Environment Setup

Overview

This tutorial walks through the process of setting up a virtual environment useful for core development of the Hyperledger Sawtooth distributed ledger using Vagrant and VirtualBox. At the end, you will have an environment capable of running a validator, transaction processor, and other components. You will have cloned the Sawtooth repository.

Prerequisites

The following tools are required:

These tools are available for the following platforms:

  • Linux
  • Windows
  • macOS

Vagrant

Vagrant is a tool which installs and configures virtual development environments. It allows development teams to easily specify and share consistent virtual machine configurations.

The dev tools directory (path ‘’sawtooth-core/tools’‘) of the sawtooth-core repository contains a Vagrant configuration which is specifically tailored to Sawtooth development. A new developer with installed copies of Vagrant and VirtualBox can clone the sawtooth-core repository and have a functional VM which can run validators within a few minutes.

A quick introduction to using dev tools is available as a quickstart in this Developer’s Guide.

Layout of Dev Tools

The dev tools directory is structured as follows:

tools/
   bootstrap.d/
   guest-files/
   plugins/
   scripts/
   tests/
   win-bin/
   Vagrantfile
Vagrantfile
Vagrantfile is the main configuration file for Vagrant. It is ruby code executed by Vagrant and is executed every time a Vagrant command is executed.
bootstrap.d
The bootstrap.d directory contains a set of bash scripts which are executed in order during the provisioning step of ‘vagrant up’. These scripts are always executed.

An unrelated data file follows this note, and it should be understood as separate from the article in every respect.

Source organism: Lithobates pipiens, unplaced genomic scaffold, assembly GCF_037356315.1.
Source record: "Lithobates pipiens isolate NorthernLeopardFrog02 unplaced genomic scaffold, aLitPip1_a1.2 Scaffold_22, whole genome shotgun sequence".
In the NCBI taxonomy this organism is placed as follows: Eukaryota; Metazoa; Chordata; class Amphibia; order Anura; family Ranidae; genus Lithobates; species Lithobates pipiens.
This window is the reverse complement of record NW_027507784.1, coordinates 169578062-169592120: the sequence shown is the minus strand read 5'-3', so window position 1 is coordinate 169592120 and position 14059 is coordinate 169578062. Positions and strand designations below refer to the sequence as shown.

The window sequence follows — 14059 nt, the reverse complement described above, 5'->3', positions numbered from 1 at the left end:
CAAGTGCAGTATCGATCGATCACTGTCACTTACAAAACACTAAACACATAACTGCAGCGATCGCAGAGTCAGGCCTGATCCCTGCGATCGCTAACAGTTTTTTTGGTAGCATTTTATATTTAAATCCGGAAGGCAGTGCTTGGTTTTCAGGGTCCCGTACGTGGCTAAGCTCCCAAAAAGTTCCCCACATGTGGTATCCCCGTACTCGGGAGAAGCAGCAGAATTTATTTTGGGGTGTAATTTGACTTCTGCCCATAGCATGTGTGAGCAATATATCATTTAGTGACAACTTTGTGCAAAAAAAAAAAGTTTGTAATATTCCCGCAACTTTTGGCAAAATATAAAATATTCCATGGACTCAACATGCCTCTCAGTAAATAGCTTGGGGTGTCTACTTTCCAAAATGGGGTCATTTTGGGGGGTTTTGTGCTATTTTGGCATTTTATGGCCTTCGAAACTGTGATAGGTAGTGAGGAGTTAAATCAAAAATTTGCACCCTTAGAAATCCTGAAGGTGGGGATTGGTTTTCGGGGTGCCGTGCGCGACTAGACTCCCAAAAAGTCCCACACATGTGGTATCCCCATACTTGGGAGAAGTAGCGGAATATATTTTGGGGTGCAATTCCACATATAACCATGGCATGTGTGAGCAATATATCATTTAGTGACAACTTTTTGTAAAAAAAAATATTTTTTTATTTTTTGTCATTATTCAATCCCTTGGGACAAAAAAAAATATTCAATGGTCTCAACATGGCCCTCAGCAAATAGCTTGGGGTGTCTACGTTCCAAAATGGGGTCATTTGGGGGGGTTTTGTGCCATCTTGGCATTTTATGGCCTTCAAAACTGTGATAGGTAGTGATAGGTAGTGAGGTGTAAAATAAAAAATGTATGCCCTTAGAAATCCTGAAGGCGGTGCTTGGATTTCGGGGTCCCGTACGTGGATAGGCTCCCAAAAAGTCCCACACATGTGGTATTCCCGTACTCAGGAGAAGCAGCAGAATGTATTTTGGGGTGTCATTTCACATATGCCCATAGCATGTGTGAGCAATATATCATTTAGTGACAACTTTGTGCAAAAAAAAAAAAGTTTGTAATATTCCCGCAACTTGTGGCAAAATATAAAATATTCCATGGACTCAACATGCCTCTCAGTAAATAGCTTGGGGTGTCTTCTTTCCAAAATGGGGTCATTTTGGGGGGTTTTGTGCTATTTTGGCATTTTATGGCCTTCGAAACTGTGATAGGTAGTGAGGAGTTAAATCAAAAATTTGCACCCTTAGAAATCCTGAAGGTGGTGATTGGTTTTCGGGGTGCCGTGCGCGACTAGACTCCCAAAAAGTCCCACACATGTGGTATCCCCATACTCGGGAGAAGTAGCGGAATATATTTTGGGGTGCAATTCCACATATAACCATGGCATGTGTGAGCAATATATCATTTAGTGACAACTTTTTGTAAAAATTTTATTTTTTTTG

guest-files

The guest-files directory contains configuration files which are used by the bootstrap.d scripts.

There is also a local-env.sh script which contains environment specific variables for Sawtooth development, such as PYTHONPATH.

plugins
The plugins directory contains bash scripts which can be easily configured to execute during the provisioning step of ‘vagrant up’. These scripts run after bootstrap.d scripts.
scripts
This scripts directory contains scripts which are sometimes useful to the developer after provisioning has been completed and the developer has a shell in the virtual machine. For example, there are scripts which help build Ubuntu packages.
tests
The tests directory includes tests run within the Vagrant environment. These are in addition to the unit and integration tests found in the tests directory of sawtooth-core and sawtooth-validator.
win-bin
The win-bin directory includes scripts for running Sawtooth natively under Windows and is not used in the Vagrant environment.